WILDLIFE AND wetland habitats throughout Britain are being irreversibly damaged by over-abstraction of groundwater, the Environment Agency warned this week.
In a report published on Monday, the Agency claims that 32 rivers, fens and lakes now have dangerously low flows. A further 28 Sites of Special Scientific Interest are affected by abstraction, with up to one hundred rivers currently affected by low water levels or at risk from exploitation.
Among the hardest hit sites are East Ruston Fen in Norfolk, the River Tamar, which forms the boundary between Cornwall and Devon, and the River Wharfe at Pool in Yorkshire.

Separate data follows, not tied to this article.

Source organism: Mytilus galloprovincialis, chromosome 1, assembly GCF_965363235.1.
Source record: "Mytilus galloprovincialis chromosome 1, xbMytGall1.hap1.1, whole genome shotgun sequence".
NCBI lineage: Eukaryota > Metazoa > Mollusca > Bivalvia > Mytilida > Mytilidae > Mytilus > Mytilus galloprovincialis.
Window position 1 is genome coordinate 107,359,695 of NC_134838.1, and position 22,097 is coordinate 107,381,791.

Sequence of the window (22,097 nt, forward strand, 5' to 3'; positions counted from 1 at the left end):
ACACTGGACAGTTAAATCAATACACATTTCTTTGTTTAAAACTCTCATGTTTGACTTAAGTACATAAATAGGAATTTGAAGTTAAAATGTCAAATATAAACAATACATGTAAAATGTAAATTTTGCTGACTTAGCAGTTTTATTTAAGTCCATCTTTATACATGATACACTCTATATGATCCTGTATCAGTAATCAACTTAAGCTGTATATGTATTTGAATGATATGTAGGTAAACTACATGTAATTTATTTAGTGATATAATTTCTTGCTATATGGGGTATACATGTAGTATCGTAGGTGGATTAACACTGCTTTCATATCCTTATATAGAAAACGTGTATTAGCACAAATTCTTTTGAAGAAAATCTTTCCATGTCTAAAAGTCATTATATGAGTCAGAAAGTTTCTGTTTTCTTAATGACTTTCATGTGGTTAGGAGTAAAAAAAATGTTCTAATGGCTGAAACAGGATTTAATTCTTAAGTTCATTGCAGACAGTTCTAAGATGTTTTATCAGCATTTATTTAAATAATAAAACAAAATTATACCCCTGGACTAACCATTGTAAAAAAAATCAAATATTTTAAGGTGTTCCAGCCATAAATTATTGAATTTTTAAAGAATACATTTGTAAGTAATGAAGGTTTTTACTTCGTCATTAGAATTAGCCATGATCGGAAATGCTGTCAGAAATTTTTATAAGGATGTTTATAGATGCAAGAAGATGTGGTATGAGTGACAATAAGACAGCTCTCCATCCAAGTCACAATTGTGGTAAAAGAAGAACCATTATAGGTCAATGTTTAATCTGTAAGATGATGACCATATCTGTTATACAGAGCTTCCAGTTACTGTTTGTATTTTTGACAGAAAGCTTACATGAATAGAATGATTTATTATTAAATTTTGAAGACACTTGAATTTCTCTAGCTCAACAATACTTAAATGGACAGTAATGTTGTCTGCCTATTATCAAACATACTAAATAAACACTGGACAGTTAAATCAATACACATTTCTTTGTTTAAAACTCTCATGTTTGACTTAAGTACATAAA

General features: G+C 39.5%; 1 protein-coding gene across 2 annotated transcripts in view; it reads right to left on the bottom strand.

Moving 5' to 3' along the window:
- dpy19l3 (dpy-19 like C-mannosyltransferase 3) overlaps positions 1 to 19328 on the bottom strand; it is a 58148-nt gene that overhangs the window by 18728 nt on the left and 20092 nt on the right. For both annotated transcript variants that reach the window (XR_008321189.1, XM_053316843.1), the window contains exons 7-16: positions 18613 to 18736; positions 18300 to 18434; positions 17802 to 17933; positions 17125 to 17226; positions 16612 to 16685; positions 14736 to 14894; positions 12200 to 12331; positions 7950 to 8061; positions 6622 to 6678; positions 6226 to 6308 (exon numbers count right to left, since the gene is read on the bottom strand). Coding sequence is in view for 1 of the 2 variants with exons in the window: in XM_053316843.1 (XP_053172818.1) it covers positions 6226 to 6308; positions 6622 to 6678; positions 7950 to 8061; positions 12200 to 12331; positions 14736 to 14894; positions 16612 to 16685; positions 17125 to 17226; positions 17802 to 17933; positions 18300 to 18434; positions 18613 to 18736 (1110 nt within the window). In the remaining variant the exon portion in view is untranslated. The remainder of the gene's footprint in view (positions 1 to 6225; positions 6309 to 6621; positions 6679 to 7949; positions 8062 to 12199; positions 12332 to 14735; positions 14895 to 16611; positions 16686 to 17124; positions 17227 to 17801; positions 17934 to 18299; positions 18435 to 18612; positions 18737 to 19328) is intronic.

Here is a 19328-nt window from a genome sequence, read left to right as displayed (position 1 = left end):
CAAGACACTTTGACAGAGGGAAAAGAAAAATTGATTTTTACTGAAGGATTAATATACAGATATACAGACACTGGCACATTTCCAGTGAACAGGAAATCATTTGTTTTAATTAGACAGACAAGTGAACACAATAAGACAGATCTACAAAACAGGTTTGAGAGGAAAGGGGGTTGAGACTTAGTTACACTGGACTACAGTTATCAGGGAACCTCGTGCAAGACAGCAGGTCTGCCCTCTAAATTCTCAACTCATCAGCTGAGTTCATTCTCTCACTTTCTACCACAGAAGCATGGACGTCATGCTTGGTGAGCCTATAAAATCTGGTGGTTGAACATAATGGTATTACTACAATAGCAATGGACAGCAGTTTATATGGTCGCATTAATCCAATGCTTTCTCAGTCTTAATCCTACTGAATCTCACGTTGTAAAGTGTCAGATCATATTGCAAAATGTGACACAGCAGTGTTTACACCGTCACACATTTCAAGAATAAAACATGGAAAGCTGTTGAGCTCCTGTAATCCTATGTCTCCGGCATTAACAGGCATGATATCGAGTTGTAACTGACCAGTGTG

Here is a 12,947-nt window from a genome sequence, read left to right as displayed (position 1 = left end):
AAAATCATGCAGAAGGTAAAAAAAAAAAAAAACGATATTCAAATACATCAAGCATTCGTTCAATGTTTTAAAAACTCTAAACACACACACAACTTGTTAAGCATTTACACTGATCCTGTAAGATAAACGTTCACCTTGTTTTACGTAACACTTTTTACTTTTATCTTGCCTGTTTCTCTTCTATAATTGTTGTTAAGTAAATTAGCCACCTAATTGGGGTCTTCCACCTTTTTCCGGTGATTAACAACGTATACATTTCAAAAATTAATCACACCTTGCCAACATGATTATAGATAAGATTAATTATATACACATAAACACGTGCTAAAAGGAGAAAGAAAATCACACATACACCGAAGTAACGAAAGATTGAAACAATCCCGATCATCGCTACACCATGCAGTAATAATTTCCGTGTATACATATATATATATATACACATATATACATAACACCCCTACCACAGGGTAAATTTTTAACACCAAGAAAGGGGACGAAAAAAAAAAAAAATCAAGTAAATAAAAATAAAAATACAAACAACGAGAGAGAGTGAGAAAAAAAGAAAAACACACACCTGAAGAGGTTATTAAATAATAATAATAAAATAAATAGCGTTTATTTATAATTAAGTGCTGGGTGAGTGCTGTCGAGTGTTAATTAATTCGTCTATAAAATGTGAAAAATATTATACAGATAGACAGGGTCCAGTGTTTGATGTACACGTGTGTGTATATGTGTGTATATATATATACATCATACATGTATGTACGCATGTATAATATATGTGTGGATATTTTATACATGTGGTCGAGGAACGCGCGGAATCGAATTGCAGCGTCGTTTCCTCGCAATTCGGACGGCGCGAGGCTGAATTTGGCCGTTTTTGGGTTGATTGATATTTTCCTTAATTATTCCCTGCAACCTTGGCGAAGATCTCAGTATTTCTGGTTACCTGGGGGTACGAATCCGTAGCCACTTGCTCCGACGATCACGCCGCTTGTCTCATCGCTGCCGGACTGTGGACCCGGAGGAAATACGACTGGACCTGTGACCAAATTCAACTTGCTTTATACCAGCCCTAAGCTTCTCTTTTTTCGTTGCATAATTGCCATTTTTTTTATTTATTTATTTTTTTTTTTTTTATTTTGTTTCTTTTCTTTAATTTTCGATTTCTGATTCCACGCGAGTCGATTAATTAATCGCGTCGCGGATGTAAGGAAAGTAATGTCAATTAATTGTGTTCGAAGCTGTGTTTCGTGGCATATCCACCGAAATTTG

The report, The state of the environment of England and Wales: fresh waters warns: 'Groundwater must be managed as a sustainable resource. In some areas sustainable yield may have been exceeded and aquifers have depleted storage, low flows have occurred in rivers, and wetlands have been affected.'
The warnings coincide with a House of Commons announcement expected today by the Department of the Environment, Transport and the Regions of an abstraction licensing system review.
The long awaited Green Paper, which was promised by Deputy Prime Minister John Prescott in May 1997, is expected to recommend the end of damaging licences of right first awarded in the 1960s.
For a copy of the report, priced £35, tel: (0171) 873 9090.